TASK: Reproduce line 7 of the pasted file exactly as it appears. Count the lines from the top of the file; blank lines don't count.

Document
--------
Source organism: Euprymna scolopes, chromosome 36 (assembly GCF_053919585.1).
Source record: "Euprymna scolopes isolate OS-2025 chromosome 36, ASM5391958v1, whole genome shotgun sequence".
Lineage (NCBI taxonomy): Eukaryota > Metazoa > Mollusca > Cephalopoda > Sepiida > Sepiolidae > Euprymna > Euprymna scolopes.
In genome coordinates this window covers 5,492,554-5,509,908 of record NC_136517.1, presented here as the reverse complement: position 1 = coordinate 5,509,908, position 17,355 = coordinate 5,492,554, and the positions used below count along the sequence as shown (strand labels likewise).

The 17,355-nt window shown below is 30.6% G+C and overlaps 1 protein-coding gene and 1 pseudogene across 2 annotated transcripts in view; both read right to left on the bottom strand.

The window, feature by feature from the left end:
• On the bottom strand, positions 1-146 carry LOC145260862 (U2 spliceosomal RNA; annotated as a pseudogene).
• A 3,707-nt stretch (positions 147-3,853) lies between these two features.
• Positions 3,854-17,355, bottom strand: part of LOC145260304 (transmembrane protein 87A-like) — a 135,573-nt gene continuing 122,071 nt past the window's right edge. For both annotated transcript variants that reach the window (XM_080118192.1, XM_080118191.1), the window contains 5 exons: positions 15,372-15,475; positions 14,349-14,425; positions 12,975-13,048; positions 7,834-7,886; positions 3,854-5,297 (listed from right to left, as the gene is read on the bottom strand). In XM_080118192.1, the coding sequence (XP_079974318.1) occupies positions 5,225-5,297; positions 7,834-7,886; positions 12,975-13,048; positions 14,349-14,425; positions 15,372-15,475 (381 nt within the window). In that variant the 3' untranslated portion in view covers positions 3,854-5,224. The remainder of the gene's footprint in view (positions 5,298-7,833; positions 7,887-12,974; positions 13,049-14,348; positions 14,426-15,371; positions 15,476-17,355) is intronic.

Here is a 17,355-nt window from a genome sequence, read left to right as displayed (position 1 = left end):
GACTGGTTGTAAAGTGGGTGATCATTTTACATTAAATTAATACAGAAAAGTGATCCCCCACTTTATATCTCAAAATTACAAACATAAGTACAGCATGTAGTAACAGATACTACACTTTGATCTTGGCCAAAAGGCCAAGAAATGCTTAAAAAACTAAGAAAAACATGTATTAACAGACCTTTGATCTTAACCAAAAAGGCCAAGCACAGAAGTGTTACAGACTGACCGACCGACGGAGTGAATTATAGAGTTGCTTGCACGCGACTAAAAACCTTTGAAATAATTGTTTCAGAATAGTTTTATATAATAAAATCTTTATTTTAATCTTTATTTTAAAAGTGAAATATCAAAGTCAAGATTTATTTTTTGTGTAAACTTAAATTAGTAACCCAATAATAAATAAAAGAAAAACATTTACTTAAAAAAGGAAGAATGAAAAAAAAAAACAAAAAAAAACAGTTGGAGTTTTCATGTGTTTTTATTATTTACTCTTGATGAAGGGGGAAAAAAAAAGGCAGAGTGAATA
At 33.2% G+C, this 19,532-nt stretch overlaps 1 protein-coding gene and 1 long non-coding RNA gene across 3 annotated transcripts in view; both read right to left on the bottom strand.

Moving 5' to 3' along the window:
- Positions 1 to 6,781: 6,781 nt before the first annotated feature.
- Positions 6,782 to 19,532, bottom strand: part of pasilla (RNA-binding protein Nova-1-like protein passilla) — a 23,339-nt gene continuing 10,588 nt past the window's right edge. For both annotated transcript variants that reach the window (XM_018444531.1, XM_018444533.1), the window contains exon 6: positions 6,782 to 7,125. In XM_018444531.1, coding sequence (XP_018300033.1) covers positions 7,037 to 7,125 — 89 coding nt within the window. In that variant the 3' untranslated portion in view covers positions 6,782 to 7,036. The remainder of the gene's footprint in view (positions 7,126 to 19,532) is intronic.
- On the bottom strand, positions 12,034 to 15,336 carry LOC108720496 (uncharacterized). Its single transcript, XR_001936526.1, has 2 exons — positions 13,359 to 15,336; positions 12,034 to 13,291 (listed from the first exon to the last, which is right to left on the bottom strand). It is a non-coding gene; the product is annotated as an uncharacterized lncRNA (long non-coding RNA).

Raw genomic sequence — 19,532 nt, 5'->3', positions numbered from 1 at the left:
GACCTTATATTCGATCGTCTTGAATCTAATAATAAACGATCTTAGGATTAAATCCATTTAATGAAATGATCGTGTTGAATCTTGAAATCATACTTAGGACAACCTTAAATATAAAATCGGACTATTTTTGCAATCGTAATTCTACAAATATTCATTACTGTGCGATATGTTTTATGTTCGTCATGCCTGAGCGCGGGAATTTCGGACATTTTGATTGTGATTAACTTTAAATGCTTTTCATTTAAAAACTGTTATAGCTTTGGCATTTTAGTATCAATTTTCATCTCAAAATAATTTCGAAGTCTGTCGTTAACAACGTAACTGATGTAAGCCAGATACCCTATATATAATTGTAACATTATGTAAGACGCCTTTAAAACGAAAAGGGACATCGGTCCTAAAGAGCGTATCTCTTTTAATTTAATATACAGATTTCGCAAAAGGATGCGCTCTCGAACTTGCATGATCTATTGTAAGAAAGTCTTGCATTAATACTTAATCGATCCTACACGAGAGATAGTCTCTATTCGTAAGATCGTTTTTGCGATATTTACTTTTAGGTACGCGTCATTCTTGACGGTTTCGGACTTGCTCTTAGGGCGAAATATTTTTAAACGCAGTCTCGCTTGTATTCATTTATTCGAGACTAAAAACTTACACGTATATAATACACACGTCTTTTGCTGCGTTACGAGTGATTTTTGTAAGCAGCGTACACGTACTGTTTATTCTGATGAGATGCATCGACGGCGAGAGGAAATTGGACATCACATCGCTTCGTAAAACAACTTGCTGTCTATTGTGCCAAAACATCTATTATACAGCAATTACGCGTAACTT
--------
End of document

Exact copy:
• On the bottom strand, positions 1-146 carry LOC145260862 (U2 spliceosomal RNA; annotated as a pseudogene).